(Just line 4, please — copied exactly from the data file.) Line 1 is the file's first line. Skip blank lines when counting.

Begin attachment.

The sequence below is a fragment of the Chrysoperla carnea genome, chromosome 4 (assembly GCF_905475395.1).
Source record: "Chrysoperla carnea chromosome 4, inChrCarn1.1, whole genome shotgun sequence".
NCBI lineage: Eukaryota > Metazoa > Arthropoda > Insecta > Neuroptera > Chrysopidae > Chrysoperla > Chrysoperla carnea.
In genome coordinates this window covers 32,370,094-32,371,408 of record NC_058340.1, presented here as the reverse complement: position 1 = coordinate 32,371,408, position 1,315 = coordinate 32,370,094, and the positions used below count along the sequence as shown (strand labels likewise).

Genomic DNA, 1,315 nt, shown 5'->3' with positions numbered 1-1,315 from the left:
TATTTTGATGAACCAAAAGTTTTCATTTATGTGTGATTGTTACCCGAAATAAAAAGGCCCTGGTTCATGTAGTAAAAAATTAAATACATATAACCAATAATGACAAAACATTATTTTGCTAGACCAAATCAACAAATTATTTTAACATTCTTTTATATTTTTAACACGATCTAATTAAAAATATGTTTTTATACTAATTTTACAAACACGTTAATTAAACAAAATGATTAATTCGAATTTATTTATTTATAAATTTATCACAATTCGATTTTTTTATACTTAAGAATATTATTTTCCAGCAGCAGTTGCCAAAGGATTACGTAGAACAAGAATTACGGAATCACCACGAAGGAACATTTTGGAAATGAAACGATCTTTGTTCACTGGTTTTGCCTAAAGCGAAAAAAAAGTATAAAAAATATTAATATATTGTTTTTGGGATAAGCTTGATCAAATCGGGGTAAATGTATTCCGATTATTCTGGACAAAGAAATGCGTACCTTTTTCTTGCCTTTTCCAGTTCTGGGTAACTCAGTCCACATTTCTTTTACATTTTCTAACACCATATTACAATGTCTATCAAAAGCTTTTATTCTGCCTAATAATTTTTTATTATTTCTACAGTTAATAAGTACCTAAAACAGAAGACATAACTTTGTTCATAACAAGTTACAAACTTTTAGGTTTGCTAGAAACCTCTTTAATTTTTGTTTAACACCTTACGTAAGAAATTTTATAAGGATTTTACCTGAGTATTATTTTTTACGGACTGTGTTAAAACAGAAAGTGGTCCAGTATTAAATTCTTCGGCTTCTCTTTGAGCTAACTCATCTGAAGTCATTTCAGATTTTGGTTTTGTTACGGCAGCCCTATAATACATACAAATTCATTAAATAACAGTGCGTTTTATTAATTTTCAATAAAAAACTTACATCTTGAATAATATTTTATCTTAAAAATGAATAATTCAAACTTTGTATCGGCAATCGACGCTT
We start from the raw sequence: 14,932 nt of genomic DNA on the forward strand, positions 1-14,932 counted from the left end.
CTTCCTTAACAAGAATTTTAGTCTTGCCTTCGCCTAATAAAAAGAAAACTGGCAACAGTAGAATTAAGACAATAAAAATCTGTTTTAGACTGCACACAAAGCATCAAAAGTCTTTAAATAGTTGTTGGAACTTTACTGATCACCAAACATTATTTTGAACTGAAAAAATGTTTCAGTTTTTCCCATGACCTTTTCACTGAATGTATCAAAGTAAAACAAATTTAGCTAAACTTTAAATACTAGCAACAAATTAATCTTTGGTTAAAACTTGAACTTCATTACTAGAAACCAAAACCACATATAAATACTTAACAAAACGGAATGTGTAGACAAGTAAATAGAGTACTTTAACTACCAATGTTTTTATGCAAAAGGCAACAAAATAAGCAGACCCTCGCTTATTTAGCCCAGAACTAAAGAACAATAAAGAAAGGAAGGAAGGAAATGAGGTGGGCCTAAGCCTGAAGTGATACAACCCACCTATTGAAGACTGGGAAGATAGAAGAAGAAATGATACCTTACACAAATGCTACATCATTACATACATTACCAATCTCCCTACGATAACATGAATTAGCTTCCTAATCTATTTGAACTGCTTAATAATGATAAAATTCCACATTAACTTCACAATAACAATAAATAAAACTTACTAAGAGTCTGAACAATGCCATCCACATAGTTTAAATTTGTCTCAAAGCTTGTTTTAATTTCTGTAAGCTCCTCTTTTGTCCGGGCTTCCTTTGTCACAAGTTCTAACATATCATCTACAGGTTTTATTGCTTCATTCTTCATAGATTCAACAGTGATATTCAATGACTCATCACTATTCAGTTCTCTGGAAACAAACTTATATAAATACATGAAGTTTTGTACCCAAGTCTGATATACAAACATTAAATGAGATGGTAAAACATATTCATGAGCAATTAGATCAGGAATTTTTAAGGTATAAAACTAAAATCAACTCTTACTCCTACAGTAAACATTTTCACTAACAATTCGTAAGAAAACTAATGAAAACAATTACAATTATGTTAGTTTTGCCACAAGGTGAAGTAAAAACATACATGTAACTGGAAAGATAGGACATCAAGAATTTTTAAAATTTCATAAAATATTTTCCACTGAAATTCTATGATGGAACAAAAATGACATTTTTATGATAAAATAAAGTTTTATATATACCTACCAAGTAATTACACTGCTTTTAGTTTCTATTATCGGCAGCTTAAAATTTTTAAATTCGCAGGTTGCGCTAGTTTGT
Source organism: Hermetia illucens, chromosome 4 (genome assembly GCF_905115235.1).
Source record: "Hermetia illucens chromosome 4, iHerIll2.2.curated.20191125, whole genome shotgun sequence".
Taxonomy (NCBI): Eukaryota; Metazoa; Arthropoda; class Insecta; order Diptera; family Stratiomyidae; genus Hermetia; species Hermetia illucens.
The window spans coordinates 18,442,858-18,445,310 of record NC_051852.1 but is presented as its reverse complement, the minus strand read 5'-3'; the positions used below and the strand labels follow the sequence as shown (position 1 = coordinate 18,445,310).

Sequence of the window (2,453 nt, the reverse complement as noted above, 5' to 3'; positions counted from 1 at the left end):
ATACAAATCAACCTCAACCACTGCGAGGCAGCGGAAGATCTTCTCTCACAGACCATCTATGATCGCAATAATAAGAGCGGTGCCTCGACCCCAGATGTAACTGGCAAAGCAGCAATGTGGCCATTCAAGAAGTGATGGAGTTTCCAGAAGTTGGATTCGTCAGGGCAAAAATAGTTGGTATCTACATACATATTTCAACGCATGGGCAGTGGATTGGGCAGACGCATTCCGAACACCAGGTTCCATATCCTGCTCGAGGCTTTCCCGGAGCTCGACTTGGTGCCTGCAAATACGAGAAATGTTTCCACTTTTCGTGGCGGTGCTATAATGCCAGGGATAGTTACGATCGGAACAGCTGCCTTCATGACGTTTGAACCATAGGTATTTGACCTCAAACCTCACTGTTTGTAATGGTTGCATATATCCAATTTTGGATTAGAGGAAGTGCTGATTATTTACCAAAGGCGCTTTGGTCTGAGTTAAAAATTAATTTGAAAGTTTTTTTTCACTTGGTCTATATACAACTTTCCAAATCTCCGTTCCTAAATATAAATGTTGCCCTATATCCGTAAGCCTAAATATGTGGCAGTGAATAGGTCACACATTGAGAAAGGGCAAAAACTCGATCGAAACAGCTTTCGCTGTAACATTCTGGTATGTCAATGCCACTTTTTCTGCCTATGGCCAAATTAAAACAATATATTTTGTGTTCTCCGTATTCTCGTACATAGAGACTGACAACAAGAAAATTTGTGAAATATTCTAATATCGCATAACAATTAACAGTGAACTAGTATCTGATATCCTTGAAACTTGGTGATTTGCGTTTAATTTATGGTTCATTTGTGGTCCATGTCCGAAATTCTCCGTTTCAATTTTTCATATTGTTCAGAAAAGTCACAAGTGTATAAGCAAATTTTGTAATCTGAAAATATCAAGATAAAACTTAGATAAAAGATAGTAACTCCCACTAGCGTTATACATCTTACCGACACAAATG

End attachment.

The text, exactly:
In genome coordinates this window covers 32,370,094-32,371,408 of record NC_058340.1, presented here as the reverse complement: position 1 = coordinate 32,371,408, position 1,315 = coordinate 32,370,094, and the positions used below count along the sequence as shown (strand labels likewise).